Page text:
The guarantee of constitutional rights does not depend upon their exercise being favourably regarded by majoritarian opinion, the SC ruled
The Supreme Court’s landmark judgment on privacy as a fundamental right not only shed light on a comprehensive understanding of the right to life and personal liberty guaranteed under the article 21 of Indian constitution, but also put focus on the lesbian, gay, bisexual and transgender (LGBT) community.
While it was a moment of jubilation for many when on August 24 the SC delivered its judgment, apprehensions abound over section 377 of the Indian Penal Code (IPC) which criminalises homosexuality.
The nine-judge constitutional bench of the apex court ruled, “Their (LGBT community) rights are not “so-called” but are real rights founded on sound constitutional doctrine. They inhere in the right to life. They dwell in privacy and dignity. They constitute the essence of liberty and freedom.”
The apex court added, “Sexual orientation is an essential component of identity. Equal protection demands protection of the identity of every individual without discrimination.”
Privacy includes at its core the preservation of personal intimacies, the sanctity of family life, marriage, procreation, the home and sexual orientation, the judgement said.
During the hearings, the argument on section 377 was led by supreme court lawyers Anand Grover and Gopal Sankaranarayanan.
“This judgment has opened the doors for the section 377 decision to be reversed. There is already a pending curative petition before the SC… may be heard and decided before the end of the year,” said S Prasanna, a lawyer who assisted the petitioners in the apex court.
It has all but overruled section 377 judgment, said Prasanna.
“I personally feel that there is a strong possibility that the Constitution bench examining the curative petition is bound to go by what the Supreme Court said in course of its judgment on Thursday. There is very little scope now for those wanting to support Section 377. The only argument that can be advanced by them is that of reasonable restriction [on the fundamental rights]. But invading the bedroom can’t be considered reasonable restriction,” Justice Shah told The Indian Express.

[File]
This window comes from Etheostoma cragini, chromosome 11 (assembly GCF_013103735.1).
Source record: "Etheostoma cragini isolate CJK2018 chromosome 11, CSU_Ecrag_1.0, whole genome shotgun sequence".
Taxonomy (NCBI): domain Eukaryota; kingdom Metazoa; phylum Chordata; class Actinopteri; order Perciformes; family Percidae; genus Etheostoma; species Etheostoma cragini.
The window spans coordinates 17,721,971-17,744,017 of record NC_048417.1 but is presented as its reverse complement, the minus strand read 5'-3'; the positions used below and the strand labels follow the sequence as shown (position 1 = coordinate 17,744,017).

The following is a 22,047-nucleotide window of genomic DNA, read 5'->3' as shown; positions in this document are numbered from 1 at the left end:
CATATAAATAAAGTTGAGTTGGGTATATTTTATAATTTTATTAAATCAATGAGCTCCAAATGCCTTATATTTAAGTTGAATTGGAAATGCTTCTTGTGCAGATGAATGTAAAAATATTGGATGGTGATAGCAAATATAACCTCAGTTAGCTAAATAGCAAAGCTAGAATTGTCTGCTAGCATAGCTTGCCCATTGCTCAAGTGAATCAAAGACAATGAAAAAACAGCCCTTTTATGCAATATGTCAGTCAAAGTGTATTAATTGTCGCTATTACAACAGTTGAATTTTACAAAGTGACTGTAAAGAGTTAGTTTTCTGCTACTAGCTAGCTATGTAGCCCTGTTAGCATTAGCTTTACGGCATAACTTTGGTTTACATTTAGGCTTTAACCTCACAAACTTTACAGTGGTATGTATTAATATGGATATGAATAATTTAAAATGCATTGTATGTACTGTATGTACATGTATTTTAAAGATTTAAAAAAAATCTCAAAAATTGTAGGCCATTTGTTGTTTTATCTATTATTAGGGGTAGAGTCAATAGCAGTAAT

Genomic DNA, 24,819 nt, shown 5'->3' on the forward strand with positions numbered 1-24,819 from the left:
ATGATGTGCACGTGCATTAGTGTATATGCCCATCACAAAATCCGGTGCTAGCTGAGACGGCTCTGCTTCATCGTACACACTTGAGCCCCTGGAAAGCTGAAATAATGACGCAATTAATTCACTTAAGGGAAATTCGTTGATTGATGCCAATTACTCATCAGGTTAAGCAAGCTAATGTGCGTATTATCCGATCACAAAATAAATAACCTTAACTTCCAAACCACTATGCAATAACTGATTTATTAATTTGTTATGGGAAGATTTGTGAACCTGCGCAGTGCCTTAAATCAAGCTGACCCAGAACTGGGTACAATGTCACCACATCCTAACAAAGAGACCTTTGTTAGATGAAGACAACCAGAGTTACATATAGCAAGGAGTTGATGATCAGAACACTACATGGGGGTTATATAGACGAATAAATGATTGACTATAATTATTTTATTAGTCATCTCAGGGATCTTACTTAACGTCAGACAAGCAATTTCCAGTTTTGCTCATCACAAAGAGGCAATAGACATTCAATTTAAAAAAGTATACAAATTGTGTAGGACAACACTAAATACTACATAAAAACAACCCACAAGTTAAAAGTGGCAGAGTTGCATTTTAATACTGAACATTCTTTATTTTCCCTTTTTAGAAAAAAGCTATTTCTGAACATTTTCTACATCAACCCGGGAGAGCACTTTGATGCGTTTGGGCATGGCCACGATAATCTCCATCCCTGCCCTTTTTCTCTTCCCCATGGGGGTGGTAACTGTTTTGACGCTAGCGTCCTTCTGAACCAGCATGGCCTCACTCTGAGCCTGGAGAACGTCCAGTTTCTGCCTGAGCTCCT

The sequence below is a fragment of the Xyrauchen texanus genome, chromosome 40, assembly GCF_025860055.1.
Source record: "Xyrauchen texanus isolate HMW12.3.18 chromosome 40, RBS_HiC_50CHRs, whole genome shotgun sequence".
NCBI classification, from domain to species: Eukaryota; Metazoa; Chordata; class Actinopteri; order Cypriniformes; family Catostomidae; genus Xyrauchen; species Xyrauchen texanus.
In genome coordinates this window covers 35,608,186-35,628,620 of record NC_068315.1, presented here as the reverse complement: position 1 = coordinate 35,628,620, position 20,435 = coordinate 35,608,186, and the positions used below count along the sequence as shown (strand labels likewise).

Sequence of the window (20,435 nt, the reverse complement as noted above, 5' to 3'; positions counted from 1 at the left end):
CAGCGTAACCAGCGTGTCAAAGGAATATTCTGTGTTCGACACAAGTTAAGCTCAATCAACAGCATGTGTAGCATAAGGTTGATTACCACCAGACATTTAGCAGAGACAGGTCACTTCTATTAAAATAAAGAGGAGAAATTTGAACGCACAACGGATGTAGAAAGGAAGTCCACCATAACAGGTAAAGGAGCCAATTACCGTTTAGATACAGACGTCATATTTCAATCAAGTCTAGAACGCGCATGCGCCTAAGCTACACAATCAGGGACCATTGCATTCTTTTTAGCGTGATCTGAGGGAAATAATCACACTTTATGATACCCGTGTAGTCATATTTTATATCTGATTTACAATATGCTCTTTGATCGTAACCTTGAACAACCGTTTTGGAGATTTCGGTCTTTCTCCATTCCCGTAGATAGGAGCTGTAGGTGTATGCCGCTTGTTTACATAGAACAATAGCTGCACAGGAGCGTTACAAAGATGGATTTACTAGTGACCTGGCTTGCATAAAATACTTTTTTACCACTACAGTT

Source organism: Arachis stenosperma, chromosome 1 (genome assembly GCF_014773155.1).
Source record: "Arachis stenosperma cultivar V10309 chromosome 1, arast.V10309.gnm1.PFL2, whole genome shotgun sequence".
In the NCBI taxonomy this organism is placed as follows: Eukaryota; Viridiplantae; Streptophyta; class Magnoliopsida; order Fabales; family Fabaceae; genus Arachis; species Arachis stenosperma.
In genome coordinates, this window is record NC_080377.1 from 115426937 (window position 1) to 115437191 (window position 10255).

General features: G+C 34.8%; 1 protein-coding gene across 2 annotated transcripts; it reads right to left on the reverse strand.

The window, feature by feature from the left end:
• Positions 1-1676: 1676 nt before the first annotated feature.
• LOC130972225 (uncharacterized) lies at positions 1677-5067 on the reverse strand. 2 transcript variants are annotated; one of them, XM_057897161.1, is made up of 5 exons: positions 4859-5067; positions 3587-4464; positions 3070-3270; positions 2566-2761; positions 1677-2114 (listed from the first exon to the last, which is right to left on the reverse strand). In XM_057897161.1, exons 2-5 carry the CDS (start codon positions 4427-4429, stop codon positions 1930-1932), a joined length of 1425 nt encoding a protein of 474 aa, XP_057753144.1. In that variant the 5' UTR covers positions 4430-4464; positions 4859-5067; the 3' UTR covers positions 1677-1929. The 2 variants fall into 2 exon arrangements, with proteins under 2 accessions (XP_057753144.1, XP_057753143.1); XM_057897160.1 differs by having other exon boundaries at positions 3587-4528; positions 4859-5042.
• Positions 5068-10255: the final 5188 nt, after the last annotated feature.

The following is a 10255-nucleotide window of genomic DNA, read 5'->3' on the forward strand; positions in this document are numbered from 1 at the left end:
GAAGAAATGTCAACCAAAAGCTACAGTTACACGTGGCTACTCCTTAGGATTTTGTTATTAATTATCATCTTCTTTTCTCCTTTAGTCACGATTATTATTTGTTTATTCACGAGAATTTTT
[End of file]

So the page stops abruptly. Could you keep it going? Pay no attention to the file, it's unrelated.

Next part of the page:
It is important to note here that the Delhi high court in Naz Foundation vs government of Delhi in 2010 held that the section 377 of the IPC violates Articles 14, 15 and 21 of the constitution.
“…The sphere of privacy allows persons to develop human relations without interference from the outside community or from the State. The exercise of autonomy enables an individual to attain fulfilment, grow in self-esteem, build relationships of his or her choice and fulfil all legitimate goals that he or she may set. In the Indian Constitution, the right to live with dignity and the right of privacy both are recognised as dimensions of Article 21,” the Delhi high court had ruled.
This judgment was, however, challenged in the Supreme Court which in 2013 over ruled the Delhi HC judgment.
While over ruling the HC order, Justice Singhvi of the Supreme Court said, “…the division bench of the High Court overlooked that a miniscule fraction of the country's population constitutes lesbians, gays, bisexuals or transgenders and in last more than 150 years less than 200 persons have been prosecuted (as per the reported orders) for committing offence under Section 377 IPC and this cannot be made sound basis for declaring that section ultra vires the provisions of Articles 14, 15 and 21 of the Constitution.”
The nine judge bench headed by Chief Justice JS Khehar in its judgment said that “a miniscule fraction of the country’s population constitutes lesbians, gays, bisexuals or transgenders” (as observed in the judgment of this Court) is not a sustainable basis to deny the right to privacy.… The guarantee of constitutional rights does not depend upon their exercise being favourably regarded by majoritarian opinion.”
“The test of popular acceptance does not furnish a valid basis to disregard rights which are conferred with the sanctity of constitutional protection. Discrete and insular minorities face grave dangers of discrimination for the simple reason that their views, beliefs or way of life does not accord with the ‘mainstream’. Yet in a democratic constitution founded on the rule of law, their rights are as sacred as those conferred on other citizens to protect their freedoms and liberties,” the SC ruled.
Discrimination against an individual on the basis of sexual orientation is deeply offensive to the dignity and self-worth of the individual, the SC said.